CASE OF THE WEEK – Chapter 7 vs. Chapter 11 Bankruptcy and Considerations for Retirement Plans

By Jenny Kiffmeyer, J.D – The Retirement Learning Center

Chapter 7 vs. Chapter 11 Bankruptcy and Considerations for Retirement Plans

ERISA consultants at the Retirement Learning Center Resource Desk regularly receive calls from financial advisors on a broad array of technical topics related to IRAs, qualified retirement plans and other types of retirement savings and income plans, including nonqualified plans, stock options, and Social Security and Medicare.  We bring Case of the Week to you to highlight the most relevant topics affecting your business.

A recent call with an in New York is representative of a common advisor inquiry regarding bankruptcy and retirement plans. The advisor asked: “I know of several businesses that have filed either Chapter 7 or Chapter 11 bankruptcies in my area. Are the considerations for an employer’s retirement plan different based on whether the bankruptcy is categorized as a Chapter 7 or 11?”

Highlights of the Discussion

If a firm is filing for bankruptcy, the considerations regarding the business’s retirement plans will differ based on the type of bankruptcy. Generally, there are two types of bankruptcy filings, based on which chapter of the Bankruptcy Code applies:  Chapter 7 (liquidation) or Chapter 11 (reorganization).

Regardless of the type of bankruptcy, participants’ qualified plan assets are fully protected from the general creditors of the business under the Bankruptcy Abuse Prevention and Consumer Protection Act of 2005 and the Employee Retirement Income Security Act of 1974.

In a Chapter 7 liquidation bankruptcy filing, the bankrupt business typically liquidates it assets to pay its creditors and ceases to exist.  In cases like this, the bankrupt business usually terminates its retirement plans and pays out the assets to participants.

In a Chapter 11 reorganization bankruptcy filing, the bankrupt business receives protection from the court while it works to restructure its financial affairs so that the business can continue to exist. In cases like these, the effect of the reorganization on a business’s retirement plans could vary from no affect at all to plan termination.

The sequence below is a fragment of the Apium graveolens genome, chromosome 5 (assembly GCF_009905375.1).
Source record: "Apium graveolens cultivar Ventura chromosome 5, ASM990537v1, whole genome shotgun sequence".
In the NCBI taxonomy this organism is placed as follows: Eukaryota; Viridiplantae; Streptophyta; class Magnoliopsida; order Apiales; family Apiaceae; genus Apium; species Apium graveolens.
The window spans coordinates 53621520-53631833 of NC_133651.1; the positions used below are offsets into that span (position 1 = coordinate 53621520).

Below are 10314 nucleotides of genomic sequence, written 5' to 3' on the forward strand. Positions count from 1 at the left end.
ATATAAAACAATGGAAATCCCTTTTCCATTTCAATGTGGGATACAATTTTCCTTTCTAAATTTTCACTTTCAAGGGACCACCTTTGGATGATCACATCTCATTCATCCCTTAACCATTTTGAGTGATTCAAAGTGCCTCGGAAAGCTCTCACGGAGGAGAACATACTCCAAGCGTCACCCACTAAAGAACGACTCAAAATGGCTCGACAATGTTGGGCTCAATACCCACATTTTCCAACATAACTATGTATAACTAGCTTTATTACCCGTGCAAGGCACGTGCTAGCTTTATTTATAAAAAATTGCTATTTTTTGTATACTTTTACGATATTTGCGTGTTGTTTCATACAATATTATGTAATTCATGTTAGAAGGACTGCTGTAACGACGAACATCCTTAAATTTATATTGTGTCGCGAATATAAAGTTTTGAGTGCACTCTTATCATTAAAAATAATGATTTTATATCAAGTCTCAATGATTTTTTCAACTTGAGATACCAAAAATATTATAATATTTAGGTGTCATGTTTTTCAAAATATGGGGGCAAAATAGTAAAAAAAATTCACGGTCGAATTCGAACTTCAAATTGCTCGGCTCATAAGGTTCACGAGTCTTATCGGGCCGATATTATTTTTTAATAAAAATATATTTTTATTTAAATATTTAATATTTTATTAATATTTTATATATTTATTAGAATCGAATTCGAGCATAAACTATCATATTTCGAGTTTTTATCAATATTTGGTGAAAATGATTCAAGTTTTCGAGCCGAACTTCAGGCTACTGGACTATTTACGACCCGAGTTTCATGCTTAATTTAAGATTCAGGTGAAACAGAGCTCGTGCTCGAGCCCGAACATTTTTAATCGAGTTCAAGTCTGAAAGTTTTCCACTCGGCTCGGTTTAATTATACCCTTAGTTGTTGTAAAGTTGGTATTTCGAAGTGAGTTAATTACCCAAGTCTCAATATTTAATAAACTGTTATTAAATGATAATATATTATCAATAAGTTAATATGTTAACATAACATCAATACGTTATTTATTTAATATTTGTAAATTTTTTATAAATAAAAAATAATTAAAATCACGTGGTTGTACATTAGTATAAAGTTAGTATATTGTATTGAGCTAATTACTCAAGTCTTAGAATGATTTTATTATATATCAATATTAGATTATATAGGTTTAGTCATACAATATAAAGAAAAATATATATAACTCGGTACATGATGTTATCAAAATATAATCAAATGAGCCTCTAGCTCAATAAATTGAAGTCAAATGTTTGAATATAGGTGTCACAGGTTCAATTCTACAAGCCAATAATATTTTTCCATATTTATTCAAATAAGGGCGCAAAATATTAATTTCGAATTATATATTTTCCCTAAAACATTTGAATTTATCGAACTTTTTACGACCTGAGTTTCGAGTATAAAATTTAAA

If the bankrupt business maintains a defined benefit plan, it must notify the Pension Benefit Guaranty Corporation (PBGC—the governmental agency that insures private sector defined benefit plans) of the bankruptcy filing—either Chapter 7 or Chapter 11.  The PBGC, however, does not automatically take over the defined benefit plan. The PBGC’s goal is to work with the business to help it preserve its plan if at all possible.

The PBGC will only assume the responsibility for paying benefits to participants of a private employer’s defined benefit plan following either a distress-initiated plan termination (where the employer determines it is financially unable to support the plan further), or a PBGC-initiated plan termination (where the PBGC determines the employer cannot fulfill its financial responsibilities to the plan).

For more in depth coverage of the topic and participant considerations, please see this Department of Labor participant fact sheet on employer bankruptcy.


When a business files for bankruptcy, there will be unique considerations with respect to the business’s retirement plan depending on the type of filing (Chapter 7 or 11). Participants assets are always protected from a bankrupt employer’s creditors, but whether the plan continues depends on the situation.


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